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Encyclopedia > Pandit Nehru
Jawaharlal Nehru
Jawaharlal Nehru
Date of Birth: November 14, 1889
Date of Death: May 27, 1964
Place of Birth: Allahabad, UP
Prime Minister of India
Tenure Order: 1st Prime Minister
Political party: Indian National Congress
Took Office: August 15, 1947
Left Office: May 27, 1964
Successor: Gulzarilal Nanda


Jawaharlal Nehru (जवाहरलाल नेहरू) (November 14, 1889 - May 27, 1964), also called Pandit ('Teacher') Nehru, was the leader of the (moderately) socialist wing of the Indian National Congress during and after India's struggle for independence from the British Empire. He became the first Prime Minister of India at independence on August 15, 1947, holding the office until his death.

Contents

Brief Biography

1889-1918

The son of prominent Congress leader Motilal Nehru, Nehru returned from education in England at Harrow and Trinity College, Cambridge to practice law before following his father into politics. Nehru was married to Kamala Kaul in 1916. At the time of his wedding on 8 February 1916, Jawaharlal was twenty-six, a British educated Barrister, but curiously his was not a love marriage. The bride, Kamala Kaul, a girl of barely seventeen-pretty, slim and tender-was choosen by his parents, Kamala came of a well-known Kashmiri Kaul family of Delhi doing business. Jawaharlal was domineering; Kamala quiet and unobtrusive. She could produce little impact on her petulant husband. In the second year of the marriage, Kamala gave birth to her only child.


1918-1937

Kamala gave birth to Indira Priyadarshini in 1917. Politically, Nehru gradually emerged as a protege of Mohandas Karamchand Gandhi entering the first rank in Indian nationalist politics as president of Congress (an annual post) for the first time in 1929. Nehru spent most of these years in prison writing books and letters; he lost his father and wife while incarcerated. Kamala Nehru was in suffering from tuberculosis and breathed her last in Switzerland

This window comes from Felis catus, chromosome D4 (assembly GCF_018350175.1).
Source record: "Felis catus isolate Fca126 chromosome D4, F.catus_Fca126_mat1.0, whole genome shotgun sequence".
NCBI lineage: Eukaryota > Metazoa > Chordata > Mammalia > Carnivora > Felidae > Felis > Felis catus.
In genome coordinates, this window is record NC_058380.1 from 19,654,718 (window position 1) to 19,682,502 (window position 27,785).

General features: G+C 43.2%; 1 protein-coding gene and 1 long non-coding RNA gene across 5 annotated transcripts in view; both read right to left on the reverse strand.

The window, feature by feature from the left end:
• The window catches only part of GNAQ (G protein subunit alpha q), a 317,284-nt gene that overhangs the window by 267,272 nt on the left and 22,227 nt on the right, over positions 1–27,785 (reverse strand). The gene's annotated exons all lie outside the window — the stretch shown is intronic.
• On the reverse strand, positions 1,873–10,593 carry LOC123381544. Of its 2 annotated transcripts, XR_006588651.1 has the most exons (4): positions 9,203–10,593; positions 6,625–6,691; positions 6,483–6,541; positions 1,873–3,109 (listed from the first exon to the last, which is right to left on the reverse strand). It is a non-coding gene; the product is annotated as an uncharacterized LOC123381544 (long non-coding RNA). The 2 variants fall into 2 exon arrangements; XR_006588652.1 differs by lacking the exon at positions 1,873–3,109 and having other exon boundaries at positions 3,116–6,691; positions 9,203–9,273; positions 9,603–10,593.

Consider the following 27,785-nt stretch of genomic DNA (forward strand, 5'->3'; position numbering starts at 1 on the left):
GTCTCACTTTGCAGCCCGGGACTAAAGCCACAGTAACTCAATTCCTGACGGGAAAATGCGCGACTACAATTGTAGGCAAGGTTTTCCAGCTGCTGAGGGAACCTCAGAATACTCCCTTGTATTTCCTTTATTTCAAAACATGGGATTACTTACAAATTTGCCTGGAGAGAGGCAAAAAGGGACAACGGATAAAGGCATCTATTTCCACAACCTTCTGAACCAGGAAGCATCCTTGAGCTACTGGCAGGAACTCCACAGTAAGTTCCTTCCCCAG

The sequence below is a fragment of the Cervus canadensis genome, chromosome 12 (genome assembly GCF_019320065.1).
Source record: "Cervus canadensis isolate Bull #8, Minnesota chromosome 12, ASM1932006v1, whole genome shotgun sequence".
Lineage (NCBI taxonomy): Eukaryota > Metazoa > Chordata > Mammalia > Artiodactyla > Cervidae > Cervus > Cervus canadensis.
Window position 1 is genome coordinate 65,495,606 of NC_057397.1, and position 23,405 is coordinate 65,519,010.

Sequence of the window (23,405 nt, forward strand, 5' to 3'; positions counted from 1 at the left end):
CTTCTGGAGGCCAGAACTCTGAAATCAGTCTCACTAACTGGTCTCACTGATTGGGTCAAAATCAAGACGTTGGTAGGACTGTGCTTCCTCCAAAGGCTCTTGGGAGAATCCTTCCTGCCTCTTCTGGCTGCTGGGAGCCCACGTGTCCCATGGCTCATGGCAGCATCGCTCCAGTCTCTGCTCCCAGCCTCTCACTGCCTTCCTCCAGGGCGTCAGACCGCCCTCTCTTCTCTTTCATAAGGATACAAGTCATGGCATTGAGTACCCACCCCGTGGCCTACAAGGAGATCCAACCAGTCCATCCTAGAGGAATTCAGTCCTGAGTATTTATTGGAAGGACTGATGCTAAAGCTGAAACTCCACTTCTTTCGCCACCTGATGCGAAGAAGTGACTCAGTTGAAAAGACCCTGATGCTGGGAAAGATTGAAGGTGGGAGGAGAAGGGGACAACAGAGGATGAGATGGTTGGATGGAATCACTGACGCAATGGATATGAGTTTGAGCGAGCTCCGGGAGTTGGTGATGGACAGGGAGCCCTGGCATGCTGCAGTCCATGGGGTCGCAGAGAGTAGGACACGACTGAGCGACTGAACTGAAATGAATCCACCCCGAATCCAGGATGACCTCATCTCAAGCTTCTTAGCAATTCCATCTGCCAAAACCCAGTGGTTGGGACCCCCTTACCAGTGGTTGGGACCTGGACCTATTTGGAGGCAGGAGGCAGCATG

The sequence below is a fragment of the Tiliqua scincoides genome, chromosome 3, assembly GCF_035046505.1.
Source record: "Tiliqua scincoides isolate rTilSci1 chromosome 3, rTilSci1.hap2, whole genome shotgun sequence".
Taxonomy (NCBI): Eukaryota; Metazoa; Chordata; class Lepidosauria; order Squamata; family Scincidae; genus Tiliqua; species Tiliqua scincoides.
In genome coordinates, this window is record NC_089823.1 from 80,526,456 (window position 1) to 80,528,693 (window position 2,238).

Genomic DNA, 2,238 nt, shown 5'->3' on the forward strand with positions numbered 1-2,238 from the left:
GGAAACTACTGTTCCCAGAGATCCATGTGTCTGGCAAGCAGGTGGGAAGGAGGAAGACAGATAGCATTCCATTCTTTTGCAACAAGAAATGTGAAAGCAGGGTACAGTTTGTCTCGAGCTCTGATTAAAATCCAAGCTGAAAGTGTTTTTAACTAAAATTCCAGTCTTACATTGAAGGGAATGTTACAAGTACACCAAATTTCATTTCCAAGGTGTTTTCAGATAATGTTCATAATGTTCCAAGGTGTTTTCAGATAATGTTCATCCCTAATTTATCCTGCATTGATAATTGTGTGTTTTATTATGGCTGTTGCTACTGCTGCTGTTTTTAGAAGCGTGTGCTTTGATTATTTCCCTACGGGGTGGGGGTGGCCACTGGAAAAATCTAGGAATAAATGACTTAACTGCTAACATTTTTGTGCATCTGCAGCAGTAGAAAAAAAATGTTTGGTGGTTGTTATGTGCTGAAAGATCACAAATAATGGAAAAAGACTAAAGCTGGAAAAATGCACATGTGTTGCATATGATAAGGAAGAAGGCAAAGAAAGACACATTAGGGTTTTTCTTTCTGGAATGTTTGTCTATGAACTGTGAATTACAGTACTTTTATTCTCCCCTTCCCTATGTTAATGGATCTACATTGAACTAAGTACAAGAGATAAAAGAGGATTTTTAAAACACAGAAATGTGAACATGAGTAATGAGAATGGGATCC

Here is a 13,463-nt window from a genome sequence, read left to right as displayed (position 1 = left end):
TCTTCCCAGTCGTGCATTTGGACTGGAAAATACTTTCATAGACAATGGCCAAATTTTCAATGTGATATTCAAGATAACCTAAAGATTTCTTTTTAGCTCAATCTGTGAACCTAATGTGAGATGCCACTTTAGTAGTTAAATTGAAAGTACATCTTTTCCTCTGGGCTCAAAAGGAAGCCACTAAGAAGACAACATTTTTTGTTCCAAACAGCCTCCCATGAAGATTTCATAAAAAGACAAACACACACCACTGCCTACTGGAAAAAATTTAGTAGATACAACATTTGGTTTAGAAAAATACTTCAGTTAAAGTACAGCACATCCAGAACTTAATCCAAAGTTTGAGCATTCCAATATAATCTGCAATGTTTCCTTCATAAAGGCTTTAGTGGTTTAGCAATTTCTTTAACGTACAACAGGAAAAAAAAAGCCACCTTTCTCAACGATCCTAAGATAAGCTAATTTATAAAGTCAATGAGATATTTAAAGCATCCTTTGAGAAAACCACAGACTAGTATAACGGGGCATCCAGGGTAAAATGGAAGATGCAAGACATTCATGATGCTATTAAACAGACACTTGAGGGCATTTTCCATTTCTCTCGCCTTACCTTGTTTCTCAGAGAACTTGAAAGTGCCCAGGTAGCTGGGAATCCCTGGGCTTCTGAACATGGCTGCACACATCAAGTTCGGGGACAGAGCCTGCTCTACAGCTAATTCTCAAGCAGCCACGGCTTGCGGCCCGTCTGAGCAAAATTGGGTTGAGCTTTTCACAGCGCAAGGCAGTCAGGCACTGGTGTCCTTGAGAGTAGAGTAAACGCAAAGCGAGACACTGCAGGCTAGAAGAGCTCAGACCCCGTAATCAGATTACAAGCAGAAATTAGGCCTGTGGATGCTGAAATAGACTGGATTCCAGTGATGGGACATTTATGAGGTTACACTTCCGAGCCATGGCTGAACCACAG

1937-1947

Imprisoned for 32 months after the Quit India movement of 1942, Nehru formed the country's first Indian government in July 1946 in the face of mounting opposition from the All-India Muslim League, whose campaign for a separate state led to the creation of a separate Pakistan in 1947.


Nehru's only rival as Mahatma Gandhi's successor in Congress was Sardar Vallabhai Patel. Considerably to the right of Nehru politically, the authoritarian Patel was popular within Congress - nine out of fifteen provincial councils voted for Patel on the one occasion he went up against Nehru - but was no match for him electorally. Gandhiji himself preferred Nehru in spite of being ideologically much closer to Patel.


1947-1964

Nehru served as the prime minister of India for these 18 years consecutively. Nehru died in 1964. India's heavy defeat in the war with China, which dimmed his public stature slightly, affected him greatly both physically and mentally. He died shortly thereafter, having achieved much, yet still - according to a quote from Robert Frost found at his bedside on the morning of his death - feeling he had so much more left to do.


Nehru's policies

Economic policy

Nehru was fascinated by the Soviet Union's Piatiletka or 5-year plan, though he wrote after a visit there in the 1920s that 'the human costs are unpayable'. A personal believer in the 'mixed economy' of Harold Laski and greatly influenced by the Fabians while in England, he wished the Indian Economy to be capitalist, but with the state occupying the 'commanding heights' of the economy.